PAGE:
Mi Yodeya is a question and answer site for those who base their lives on Jewish law and tradition and anyone interested in learning more. Join them; it only takes a minute:

Sign up
Here's how it works:
  1. Anybody can ask a question
  2. Anybody can answer
  3. The best answers are voted up and rise to the top

What was so especially "wicked" about Niniveh that Jonah would have to go there?

Were they wicked in that they worshiped different god(s)? This is pretty much what every other country did.

Were they wicked in that they had high crime and murder rates?

Were they wicked in that they instituted high taxes?

Actually I am looking for how Niniveh was "different". For example, violent people, as we know, are common in all societies. So I wonder if they were unusually violent (i.e., if that was the issue).

What was it that set them apart in their wickedness?

share|improve this question
Why high taxes? – Charles Koppelman Dec 27 '12 at 20:42
high (income) taxes are evil for it punish people for being productive. Ask Milton Friedman (a jew). I suppose they probably have sword free zone that allow psychos to kill children and give their government justification for even more restrictions on right to bear arms. However, I want to keep the question serious. – Jim Thio Dec 27 '12 at 22:03
I highly doubt that Milton Friedman actually uses the word "evil" and even more highly doubt that he was basing anything on Jewish sources. Karl Marx and Emma Goldman were also Jews. – Charles Koppelman Dec 27 '12 at 22:10
Actually I am looking for cases where Niniveh is "different". Violent, as we know are common in all societies. So I wonder if they are unusually violent (have higher homicide rate), and that sort of thing. Tax is robbery. Not recognizing tax as robbery means God (in Judaism) himself recognize government and their rights to tax hapless peasants, which is another issue I want to know my self. – Jim Thio Dec 28 '12 at 4:33
You're welcome to ask :) – Charles Koppelman Dec 28 '12 at 5:40
up vote 7 down vote accepted

Jonah 3:8 - see Radak - says that the sin of Ninvei was Chamas - translated by many as robbery. We see similarly in Braishis 6:11 (or with English) by the Great Flood by Noach which came upon the world for that reason.

There are others that translate Chamas differently. However it was Chamas that was the reason why Hashem was ready to destroy Ninvai.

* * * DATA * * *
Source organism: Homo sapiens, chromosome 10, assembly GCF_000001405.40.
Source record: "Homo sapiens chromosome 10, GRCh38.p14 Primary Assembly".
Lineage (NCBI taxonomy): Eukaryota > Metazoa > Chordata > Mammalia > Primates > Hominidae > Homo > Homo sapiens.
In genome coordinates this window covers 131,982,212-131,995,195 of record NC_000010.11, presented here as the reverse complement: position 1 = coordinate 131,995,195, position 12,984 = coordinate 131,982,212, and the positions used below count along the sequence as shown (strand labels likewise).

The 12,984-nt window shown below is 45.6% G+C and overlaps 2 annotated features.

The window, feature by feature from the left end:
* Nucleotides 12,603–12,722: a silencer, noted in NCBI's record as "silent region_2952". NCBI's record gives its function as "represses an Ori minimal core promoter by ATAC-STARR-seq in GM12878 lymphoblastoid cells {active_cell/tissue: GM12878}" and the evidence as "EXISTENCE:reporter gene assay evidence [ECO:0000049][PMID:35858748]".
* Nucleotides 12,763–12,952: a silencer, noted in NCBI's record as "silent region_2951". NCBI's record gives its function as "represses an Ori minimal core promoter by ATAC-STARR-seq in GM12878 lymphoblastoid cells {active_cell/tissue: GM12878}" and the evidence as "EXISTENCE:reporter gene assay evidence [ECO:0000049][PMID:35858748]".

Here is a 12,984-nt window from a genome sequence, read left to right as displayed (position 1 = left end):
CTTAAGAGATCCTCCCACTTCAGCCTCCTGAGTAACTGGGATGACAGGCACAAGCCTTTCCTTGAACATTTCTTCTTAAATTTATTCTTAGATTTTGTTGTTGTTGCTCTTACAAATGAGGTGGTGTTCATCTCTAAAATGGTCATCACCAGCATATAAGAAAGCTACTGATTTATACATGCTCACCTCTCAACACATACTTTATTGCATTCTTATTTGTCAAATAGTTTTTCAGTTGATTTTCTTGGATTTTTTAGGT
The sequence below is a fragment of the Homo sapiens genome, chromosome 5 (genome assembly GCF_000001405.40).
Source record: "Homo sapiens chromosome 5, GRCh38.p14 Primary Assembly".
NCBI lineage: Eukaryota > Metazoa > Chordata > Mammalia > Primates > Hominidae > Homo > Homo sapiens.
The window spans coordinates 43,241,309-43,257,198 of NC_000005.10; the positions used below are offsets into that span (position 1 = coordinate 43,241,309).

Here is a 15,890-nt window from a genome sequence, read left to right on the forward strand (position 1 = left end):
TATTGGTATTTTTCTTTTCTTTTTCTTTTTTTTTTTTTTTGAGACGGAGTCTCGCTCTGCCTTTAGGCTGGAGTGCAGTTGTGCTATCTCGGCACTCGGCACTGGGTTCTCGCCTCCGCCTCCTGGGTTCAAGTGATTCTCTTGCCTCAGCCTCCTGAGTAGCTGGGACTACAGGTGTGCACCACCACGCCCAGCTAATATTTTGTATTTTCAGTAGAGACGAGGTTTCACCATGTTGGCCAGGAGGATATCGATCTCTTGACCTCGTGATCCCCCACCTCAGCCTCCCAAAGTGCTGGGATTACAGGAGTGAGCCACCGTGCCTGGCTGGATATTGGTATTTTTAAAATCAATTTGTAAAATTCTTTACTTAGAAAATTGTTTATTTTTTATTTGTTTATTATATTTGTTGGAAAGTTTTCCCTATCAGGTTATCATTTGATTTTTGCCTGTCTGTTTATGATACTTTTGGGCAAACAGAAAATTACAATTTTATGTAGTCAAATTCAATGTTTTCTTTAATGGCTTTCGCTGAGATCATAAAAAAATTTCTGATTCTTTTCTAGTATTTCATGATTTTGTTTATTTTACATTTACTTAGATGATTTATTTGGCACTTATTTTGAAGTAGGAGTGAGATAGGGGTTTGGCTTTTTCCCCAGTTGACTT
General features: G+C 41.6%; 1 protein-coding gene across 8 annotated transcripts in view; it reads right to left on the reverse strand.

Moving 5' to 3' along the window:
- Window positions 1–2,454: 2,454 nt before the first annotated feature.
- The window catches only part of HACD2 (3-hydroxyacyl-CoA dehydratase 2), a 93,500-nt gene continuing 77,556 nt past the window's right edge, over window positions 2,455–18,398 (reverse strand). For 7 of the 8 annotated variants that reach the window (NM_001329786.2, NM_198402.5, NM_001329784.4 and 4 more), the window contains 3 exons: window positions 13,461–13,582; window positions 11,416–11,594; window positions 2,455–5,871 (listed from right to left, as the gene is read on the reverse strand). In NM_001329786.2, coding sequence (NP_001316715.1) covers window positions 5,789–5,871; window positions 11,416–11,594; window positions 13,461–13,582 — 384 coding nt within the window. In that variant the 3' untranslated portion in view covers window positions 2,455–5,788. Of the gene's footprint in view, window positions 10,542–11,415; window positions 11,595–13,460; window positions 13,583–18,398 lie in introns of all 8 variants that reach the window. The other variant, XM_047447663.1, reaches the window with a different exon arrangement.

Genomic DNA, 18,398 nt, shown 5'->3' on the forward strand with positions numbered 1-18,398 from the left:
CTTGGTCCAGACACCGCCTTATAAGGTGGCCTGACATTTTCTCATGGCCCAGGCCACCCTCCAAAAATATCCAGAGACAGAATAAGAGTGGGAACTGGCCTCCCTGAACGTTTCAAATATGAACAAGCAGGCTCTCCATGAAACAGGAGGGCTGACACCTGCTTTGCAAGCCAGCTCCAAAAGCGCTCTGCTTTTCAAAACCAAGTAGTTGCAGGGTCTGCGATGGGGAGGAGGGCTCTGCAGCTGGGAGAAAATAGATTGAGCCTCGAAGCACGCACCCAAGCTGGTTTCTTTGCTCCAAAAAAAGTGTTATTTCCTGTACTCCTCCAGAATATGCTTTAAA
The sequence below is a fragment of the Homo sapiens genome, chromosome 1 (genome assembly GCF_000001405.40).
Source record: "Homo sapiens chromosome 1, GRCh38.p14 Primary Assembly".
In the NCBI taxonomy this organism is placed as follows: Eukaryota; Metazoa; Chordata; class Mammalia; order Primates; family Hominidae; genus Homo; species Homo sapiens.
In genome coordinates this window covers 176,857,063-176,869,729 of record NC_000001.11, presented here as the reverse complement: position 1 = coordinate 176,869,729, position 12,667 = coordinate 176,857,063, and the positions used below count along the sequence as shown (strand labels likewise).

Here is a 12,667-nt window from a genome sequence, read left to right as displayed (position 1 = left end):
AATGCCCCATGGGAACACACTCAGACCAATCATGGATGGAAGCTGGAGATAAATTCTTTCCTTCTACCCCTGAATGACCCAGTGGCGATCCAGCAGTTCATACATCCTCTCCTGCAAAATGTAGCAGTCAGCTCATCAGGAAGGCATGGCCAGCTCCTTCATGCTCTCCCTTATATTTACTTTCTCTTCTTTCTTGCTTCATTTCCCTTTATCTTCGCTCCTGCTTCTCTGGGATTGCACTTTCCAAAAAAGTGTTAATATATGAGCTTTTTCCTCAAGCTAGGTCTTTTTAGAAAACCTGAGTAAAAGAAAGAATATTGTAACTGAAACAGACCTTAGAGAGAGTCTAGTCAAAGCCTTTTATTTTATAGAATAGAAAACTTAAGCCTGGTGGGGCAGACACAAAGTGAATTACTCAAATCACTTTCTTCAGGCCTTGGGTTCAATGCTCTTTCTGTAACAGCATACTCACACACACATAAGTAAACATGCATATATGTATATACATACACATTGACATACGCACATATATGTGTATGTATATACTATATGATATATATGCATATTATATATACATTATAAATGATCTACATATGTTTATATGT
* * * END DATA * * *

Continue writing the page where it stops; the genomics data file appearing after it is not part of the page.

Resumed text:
share|improve this answer
Where does Radak say that Chamas means robbery? It means 'violence' or something along those lines. See for example its usage in Genesis 16:5 – Double AA Dec 27 '12 at 16:01
@DoubleAA, I seem to recall that a lot of verbal commentary (as in pulpit speeches) assume it means robbery as well. There must be a source somewhere that serves as the basis for this assumption. – Seth J Dec 27 '12 at 16:03
Also, worth noting that Radak says Chamas was the biggest sin, not the only sin. – Double AA Dec 27 '12 at 16:07
ותאמר שרי אל אברם חמסי עליך וגו' (טז, ה) היאך נופל כאן לשון חמס שעניינו גזילה, ומה ענין זה לכעסה על אברהם, וכמו"כ יש להבין הלא היא עצמה נתנה את הגר לאברהם ומה תביעה יש לה עליו. אכן באמת יש להבין עצם הדבר שנעשה כך ותקל גבירתה בעיניה, וע"י מה נעשתה קלה בעיניה והרי ולד שפחה כמותה, ואדרבה גם ולדה עבד לשרה והיאך נקלה כבודה בעיני הגר, אלא סבורה היתה הגר כהנך דעות בפוסקים (יו"ד קס"ז ס"ט) דישראל שבא על שפחתו או קדשה הולד בן חורין דאמרינן מסתמא שחררה, ונקל כבוד גבירתה כי סברה שבת חורין היא דשחררה אברהם. – Gershon Gold Dec 27 '12 at 16:55
FTR, I'm not supporting any position. I was merely stating for @DoubleAA's sake that Gershon's interpretation isn't new. I've heard it before. I've also heard other explanations. It means violence, in today's Hebrew. I've also heard it means violent corruption (like extortion, violently forced sexual corruption, and all kinds of immoral activities that can fall under that umbrella). – Seth J Dec 28 '12 at 5:21

Your Answer


By posting your answer, you agree to the privacy policy and terms of service.

Not the answer you're looking for? Browse other questions tagged or ask your own question.